The T’Wolves Jonny Flynn Conundrum

In NBA 2K11 for PS3 there is a feature in the “association” mode that shows the trade value for each player on the team. Five stars are the most a player can have (Kevin Durant), and the least is one star (Ryan Hollins).

My buddy Eren and I spend Friday night trying to build up a Cleveland Cavaliers dynasty by slowly growing the amount of stars we had for our whole team. In essence the whole point was to acquire a 2 star to get a 3 star, and so on and so forth.

Essentially that is what a General Manager’s job is in the NBA; try to acquire the most trade value as possible for their team.

David Kahn’s job is no different then what we were trying to do.

When Kahn drafted point guards Ricky Rubio and Jonny Flynn 5th and 6th overall respectively in the 2009 NBA draft, his reasoning was that he wanted to draft the best available players. Translation, he wanted to draft the players with the highest trade value.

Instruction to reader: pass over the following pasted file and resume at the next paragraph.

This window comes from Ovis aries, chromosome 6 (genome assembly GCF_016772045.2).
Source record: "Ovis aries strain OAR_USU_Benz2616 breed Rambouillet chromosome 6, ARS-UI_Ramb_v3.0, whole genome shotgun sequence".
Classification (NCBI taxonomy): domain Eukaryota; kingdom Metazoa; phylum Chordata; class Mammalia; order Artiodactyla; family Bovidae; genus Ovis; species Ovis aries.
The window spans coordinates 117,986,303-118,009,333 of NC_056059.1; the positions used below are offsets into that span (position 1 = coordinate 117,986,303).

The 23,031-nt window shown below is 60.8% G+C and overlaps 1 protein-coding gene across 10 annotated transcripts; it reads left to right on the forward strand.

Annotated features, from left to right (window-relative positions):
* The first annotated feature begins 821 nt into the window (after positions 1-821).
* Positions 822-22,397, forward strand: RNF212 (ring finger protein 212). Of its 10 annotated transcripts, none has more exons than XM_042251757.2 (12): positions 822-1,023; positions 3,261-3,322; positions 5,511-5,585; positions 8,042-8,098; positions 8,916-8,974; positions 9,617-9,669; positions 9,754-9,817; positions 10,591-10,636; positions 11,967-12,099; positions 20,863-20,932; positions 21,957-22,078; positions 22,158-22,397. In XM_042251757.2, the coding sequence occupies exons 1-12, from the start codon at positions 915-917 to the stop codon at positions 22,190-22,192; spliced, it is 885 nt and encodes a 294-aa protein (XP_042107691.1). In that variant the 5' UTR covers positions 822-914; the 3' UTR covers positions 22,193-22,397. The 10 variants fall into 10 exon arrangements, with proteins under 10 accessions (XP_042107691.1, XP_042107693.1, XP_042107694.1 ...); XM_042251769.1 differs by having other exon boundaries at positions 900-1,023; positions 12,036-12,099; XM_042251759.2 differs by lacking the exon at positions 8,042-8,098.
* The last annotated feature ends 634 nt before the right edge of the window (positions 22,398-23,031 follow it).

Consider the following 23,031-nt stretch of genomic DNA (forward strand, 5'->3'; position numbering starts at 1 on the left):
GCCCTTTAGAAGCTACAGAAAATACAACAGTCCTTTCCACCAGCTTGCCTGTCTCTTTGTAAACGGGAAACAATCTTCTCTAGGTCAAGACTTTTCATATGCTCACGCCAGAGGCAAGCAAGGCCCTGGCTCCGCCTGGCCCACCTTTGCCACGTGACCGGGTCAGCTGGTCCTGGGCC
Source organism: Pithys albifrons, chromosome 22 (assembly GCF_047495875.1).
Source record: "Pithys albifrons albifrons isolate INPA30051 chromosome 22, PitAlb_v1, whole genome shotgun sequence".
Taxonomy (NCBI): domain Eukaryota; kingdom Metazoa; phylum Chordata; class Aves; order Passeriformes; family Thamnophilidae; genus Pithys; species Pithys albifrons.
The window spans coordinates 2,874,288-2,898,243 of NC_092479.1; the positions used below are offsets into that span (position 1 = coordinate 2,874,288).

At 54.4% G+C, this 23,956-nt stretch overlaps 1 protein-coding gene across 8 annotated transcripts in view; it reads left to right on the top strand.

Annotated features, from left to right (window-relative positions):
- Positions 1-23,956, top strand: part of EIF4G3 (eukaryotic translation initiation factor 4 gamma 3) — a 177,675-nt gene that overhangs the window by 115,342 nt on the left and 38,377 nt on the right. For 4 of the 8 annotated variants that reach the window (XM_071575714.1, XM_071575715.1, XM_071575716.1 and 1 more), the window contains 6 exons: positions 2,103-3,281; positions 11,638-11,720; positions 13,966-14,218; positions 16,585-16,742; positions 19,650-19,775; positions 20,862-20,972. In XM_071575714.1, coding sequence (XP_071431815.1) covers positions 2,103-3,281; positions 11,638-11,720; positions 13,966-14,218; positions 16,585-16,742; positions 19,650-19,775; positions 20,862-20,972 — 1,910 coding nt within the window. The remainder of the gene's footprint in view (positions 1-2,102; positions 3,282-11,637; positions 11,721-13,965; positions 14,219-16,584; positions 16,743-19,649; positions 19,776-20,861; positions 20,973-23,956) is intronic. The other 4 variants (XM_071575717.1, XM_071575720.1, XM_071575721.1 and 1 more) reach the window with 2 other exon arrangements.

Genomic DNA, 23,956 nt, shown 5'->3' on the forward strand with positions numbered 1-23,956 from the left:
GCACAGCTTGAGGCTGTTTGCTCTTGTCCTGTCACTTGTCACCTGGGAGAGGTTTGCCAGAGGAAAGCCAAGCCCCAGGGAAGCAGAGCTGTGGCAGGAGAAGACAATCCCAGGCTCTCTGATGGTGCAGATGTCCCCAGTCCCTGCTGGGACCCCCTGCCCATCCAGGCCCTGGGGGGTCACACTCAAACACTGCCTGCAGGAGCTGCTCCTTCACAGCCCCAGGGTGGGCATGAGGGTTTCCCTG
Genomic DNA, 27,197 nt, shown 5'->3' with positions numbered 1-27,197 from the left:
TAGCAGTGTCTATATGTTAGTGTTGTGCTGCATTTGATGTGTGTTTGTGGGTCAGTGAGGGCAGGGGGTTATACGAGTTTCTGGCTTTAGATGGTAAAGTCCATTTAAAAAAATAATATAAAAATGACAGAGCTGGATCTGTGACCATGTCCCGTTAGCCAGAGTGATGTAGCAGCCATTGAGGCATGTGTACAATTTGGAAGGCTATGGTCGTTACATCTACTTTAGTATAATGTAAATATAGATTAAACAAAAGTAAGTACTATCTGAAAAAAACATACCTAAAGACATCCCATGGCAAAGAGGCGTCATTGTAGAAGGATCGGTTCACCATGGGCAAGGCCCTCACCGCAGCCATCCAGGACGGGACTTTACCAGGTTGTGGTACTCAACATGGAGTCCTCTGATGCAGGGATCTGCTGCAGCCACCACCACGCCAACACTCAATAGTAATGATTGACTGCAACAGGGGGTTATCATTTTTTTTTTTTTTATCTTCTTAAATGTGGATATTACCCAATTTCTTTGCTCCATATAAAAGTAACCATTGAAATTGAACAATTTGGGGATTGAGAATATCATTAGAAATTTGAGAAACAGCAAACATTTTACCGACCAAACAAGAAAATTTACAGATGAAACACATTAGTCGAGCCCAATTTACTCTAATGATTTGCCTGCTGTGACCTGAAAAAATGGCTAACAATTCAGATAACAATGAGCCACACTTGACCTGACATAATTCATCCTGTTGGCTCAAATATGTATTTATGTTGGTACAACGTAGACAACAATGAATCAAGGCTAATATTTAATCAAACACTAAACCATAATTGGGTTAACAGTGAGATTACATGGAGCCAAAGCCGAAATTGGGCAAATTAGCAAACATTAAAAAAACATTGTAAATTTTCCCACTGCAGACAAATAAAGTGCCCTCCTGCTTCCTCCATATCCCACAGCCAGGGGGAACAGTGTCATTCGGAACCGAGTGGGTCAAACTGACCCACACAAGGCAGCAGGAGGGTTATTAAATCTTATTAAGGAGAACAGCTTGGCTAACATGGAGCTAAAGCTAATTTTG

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Electronic Arts and 2K Sports need to go back to the basics


By H. Jose Bosch

NBA 2K10 is the latest of the four major sports video games to be released and not surprisingly the electronic players can do just about anything other than take illegal substances or get into domestic disputes. (Although if a real player is negatively affected by either, your electronic player will suffer, too. So, maybe off the court issues are part of the game after all?)

Each year Electronic Arts and 2K Sports roll out titles with new bells and whistles and each year those games lose something from the previous titles, whether it’s infuriating quirks or unnecessary features.

But while sports video games become more complex, sport video game makers seem to forget some of the finer things in sports video game life that we all grew to love. Here is a list of some of my (and other TSBers) favorite game features that no longer exists.

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